Slated for launch in 2022, the JUpiter ICy moons Explorer (JUICE) mission will carry a payload of 11 scientific instruments on an eight-year journey to Jupiter, the largest planet in the solar system. Once there, the instruments, which include a camera, magnetometer, interferometer, altimeter, and spectrometer, will make detailed observations of Jupiter and three of its moons—Ganymede, Callisto, and Europa. The main goal of the mission is to gain insights into the conditions that support planet formation and the emergence of life.
Streams of data generated by the JUICE instruments will be stored in solid state mass memory (SSMM) before being transmitted to Earth. Data flows from the instruments to storage and downlink can be complex due to the variety of instruments used, the relative priority of the data collected, and limitations imposed by the transmission channels.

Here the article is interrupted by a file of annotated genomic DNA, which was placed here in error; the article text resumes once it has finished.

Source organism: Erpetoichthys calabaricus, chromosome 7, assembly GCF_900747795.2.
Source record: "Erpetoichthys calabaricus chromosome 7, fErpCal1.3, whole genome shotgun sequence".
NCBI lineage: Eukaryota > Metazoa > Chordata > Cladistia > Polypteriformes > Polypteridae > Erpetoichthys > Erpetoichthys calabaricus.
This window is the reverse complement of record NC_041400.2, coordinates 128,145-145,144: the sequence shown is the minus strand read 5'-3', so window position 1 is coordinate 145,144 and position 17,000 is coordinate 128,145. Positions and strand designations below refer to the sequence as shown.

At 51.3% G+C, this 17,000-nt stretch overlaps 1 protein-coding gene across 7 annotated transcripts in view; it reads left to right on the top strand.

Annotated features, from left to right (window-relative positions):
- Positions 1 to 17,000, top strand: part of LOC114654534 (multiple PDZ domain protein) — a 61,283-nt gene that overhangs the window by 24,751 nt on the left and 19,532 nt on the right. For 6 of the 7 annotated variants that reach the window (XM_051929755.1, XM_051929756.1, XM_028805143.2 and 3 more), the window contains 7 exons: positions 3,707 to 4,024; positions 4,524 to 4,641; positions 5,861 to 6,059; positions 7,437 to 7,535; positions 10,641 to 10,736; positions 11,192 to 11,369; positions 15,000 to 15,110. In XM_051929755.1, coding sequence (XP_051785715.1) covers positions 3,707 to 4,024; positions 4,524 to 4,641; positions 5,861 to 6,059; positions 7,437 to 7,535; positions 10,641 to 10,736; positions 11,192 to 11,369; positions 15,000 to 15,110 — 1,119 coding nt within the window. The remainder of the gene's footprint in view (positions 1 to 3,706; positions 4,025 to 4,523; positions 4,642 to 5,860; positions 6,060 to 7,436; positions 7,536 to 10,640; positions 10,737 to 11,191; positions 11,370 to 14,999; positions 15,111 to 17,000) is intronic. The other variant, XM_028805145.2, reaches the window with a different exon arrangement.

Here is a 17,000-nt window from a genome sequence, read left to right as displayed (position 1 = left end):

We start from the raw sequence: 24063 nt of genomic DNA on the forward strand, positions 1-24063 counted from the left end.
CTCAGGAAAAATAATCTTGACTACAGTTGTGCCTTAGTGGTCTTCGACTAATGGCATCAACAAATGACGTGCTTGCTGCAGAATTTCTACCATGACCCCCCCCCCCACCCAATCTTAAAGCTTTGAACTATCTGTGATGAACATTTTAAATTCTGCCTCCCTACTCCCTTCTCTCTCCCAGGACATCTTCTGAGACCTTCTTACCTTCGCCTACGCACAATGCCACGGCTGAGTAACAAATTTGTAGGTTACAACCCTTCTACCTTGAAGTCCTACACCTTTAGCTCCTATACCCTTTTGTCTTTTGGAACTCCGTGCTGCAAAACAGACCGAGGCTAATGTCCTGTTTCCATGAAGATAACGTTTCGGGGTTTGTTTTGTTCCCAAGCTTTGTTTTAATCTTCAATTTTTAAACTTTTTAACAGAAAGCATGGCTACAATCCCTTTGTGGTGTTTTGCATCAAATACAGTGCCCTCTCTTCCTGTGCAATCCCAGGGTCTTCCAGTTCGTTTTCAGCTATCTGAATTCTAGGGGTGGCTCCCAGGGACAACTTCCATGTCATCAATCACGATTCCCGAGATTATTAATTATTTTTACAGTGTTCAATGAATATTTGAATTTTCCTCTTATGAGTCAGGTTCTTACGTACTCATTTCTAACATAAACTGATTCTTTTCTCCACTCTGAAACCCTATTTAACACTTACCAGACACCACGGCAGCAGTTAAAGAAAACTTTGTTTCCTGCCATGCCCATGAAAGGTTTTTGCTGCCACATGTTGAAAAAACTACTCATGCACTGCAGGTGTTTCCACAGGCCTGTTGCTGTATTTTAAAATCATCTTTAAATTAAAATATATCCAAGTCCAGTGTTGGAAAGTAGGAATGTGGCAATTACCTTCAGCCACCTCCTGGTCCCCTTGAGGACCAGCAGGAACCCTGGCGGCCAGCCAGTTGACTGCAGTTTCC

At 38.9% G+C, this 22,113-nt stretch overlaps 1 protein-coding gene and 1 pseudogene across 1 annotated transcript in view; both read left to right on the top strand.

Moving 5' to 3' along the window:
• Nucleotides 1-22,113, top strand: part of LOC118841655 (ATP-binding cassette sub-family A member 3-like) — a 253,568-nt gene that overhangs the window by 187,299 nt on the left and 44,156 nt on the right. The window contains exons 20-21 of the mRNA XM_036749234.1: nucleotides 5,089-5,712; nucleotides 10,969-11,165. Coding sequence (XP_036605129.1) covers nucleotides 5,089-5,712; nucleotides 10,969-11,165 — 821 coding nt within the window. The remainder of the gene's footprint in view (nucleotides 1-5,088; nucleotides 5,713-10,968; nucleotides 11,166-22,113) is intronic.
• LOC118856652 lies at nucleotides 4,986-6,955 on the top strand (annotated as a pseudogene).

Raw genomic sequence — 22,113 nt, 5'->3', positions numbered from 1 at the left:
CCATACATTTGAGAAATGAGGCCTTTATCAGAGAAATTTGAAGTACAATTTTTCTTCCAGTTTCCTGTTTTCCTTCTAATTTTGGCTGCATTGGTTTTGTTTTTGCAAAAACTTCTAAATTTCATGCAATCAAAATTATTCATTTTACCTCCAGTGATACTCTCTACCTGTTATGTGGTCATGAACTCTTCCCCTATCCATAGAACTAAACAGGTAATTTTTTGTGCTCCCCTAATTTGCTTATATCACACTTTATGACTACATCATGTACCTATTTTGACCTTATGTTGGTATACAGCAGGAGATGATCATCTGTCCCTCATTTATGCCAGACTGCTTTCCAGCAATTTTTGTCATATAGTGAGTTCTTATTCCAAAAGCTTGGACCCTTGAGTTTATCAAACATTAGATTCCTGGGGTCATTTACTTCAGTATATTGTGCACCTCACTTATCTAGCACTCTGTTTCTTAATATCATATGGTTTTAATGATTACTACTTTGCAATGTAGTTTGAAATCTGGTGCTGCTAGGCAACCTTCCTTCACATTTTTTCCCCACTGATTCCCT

Engineers at Airbus Defence and Space use event-driven models created with Simulink® and SimEvents™ to simulate these data flows and assess onboard data latency, data storage capacity, and the effects of downlink error rates.
“Our decision to select MATLAB, Simulink, and SimEvents for the development of our simulation model was directly influenced by the robustness, scalability, and flexibility of these products,” says Alexandre Cortier, R&D engineer at Airbus Defence and Space. “Rapid prototyping of event-based systems with SimEvents enabled us to validate new operational concepts planned for JUICE well before the preliminary design review and to reduce risk in subsequent implementations of the system.”